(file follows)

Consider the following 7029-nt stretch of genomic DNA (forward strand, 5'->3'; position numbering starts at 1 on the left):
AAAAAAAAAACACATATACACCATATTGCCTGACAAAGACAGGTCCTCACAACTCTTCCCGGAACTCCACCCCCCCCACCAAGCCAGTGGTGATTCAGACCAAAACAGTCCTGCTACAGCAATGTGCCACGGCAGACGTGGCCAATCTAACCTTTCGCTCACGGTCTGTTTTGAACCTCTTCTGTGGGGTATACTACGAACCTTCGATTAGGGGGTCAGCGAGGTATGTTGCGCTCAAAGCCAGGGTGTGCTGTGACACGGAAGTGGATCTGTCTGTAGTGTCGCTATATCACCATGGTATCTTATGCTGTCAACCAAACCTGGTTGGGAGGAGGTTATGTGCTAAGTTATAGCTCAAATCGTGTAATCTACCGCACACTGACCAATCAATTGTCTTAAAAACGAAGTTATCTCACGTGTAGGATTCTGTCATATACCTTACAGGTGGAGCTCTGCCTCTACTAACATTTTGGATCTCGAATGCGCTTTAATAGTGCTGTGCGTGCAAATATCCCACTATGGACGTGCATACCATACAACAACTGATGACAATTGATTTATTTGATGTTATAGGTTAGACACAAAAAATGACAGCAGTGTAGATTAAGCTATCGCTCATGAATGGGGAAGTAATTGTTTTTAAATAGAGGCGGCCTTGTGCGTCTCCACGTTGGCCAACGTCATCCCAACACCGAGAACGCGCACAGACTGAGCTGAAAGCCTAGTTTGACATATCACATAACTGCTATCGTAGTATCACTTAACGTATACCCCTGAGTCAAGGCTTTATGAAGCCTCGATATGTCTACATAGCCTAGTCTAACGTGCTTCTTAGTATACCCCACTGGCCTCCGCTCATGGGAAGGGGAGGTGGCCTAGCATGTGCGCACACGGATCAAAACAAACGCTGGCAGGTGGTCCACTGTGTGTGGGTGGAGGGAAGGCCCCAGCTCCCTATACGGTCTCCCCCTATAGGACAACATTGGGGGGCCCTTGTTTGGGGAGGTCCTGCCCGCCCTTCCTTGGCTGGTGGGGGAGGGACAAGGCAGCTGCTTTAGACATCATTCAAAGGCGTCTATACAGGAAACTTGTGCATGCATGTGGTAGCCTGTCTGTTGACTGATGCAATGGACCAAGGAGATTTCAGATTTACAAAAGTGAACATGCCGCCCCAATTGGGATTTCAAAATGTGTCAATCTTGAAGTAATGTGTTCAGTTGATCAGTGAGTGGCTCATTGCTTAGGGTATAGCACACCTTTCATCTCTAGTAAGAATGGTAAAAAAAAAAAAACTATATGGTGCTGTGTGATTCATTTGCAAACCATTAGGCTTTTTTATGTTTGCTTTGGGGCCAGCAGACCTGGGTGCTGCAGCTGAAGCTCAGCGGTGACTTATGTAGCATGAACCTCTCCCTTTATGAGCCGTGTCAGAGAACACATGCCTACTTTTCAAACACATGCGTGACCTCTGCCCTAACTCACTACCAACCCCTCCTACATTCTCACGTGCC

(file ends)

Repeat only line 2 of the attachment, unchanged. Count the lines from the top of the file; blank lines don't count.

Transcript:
AAAAAAAAAACACATATACACCATATTGCCTGACAAAGACAGGTCCTCACAACTCTTCCCGGAACTCCACCCCCCCCACCAAGCCAGTGGTGATTCAGACCAAAACAGTCCTGCTACAGCAATGTGCCACGGCAGACGTGGCCAATCTAACCTTTCGCTCACGGTCTGTTTTGAACCTCTTCTGTGGGGTATACTACGAACCTTCGATTAGGGGGTCAGCGAGGTATGTTGCGCTCAAAGCCAGGGTGTGCTGTGACACGGAAGTGGATCTGTCTGTAGTGTCGCTATATCACCATGGTATCTTATGCTGTCAACCAAACCTGGTTGGGAGGAGGTTATGTGCTAAGTTATAGCTCAAATCGTGTAATCTACCGCACACTGACCAATCAATTGTCTTAAAAACGAAGTTATCTCACGTGTAGGATTCTGTCATATACCTTACAGGTGGAGCTCTGCCTCTACTAACATTTTGGATCTCGAATGCGCTTTAATAGTGCTGTGCGTGCAAATATCCCACTATGGACGTGCATACCATACAACAACTGATGACAATTGATTTATTTGATGTTATAGGTTAGACACAAAAAATGACAGCAGTGTAGATTAAGCTATCGCTCATGAATGGGGAAGTAATTGTTTTTAAATAGAGGCGGCCTTGTGCGTCTCCACGTTGGCCAACGTCATCCCAACACCGAGAACGCGCACAGACTGAGCTGAAAGCCTAGTTTGACATATCACATAACTGCTATCGTAGTATCACTTAACGTATACCCCTGAGTCAAGGCTTTATGAAGCCTCGATATGTCTACATAGCCTAGTCTAACGTGCTTCTTAGTATACCCCACTGGCCTCCGCTCATGGGAAGGGGAGGTGGCCTAGCATGTGCGCACACGGATCAAAACAAACGCTGGCAGGTGGTCCACTGTGTGTGGGTGGAGGGAAGGCCCCAGCTCCCTATACGGTCTCCCCCTATAGGACAACATTGGGGGGCCCTTGTTTGGGGAGGTCCTGCCCGCCCTTCCTTGGCTGGTGGGGGAGGGACAAGGCAGCTGCTTTAGACATCATTCAAAGGCGTCTATACAGGAAACTTGTGCATGCATGTGGTAGCCTGTCTGTTGACTGATGCAATGGACCAAGGAGATTTCAGATTTACAAAAGTGAACATGCCGCCCCAATTGGGATTTCAAAATGTGTCAATCTTGAAGTAATGTGTTCAGTTGATCAGTGAGTGGCTCATTGCTTAGGGTATAGCACACCTTTCATCTCTAGTAAGAATGGTAAAAAAAAAAAAACTATATGGTGCTGTGTGATTCATTTGCAAACCATTAGGCTTTTTTATGTTTGCTTTGGGGCCAGCAGACCTGGGTGCTGCAGCTGAAGCTCAGCGGTGACTTATGTAGCATGAACCTCTCCCTTTATGAGCCGTGTCAGAGAACACATGCCTACTTTTCAAACACATGCGTGACCTCTGCCCTAACTCACTACCAACCCCTCCTACATTCTCACGTGCC